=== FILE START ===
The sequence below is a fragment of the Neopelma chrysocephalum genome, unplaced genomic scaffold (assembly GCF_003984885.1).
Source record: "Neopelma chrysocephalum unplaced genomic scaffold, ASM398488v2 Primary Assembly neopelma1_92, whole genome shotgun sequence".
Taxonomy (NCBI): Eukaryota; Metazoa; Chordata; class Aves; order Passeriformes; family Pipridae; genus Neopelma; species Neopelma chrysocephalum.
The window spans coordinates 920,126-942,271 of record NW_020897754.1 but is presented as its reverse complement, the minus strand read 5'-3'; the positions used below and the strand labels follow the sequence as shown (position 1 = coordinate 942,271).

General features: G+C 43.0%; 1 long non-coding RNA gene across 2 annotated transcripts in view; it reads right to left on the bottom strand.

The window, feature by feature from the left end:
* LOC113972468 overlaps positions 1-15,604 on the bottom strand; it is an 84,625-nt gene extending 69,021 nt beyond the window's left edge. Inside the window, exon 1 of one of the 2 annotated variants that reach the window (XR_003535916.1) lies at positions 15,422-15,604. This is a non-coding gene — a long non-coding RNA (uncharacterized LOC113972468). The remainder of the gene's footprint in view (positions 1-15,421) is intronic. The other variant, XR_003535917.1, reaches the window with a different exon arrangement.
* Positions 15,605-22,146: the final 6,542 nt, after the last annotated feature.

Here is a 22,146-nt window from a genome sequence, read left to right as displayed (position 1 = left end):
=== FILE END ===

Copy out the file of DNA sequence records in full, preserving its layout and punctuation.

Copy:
The sequence below is a fragment of the Neopelma chrysocephalum genome, unplaced genomic scaffold (assembly GCF_003984885.1).
Source record: "Neopelma chrysocephalum unplaced genomic scaffold, ASM398488v2 Primary Assembly neopelma1_92, whole genome shotgun sequence".
Taxonomy (NCBI): Eukaryota; Metazoa; Chordata; class Aves; order Passeriformes; family Pipridae; genus Neopelma; species Neopelma chrysocephalum.
The window spans coordinates 920,126-942,271 of record NW_020897754.1 but is presented as its reverse complement, the minus strand read 5'-3'; the positions used below and the strand labels follow the sequence as shown (position 1 = coordinate 942,271).

General features: G+C 43.0%; 1 long non-coding RNA gene across 2 annotated transcripts in view; it reads right to left on the bottom strand.

The window, feature by feature from the left end:
* LOC113972468 overlaps positions 1-15,604 on the bottom strand; it is an 84,625-nt gene extending 69,021 nt beyond the window's left edge. Inside the window, exon 1 of one of the 2 annotated variants that reach the window (XR_003535916.1) lies at positions 15,422-15,604. This is a non-coding gene — a long non-coding RNA (uncharacterized LOC113972468). The remainder of the gene's footprint in view (positions 1-15,421) is intronic. The other variant, XR_003535917.1, reaches the window with a different exon arrangement.
* Positions 15,605-22,146: the final 6,542 nt, after the last annotated feature.

Here is a 22,146-nt window from a genome sequence, read left to right as displayed (position 1 = left end):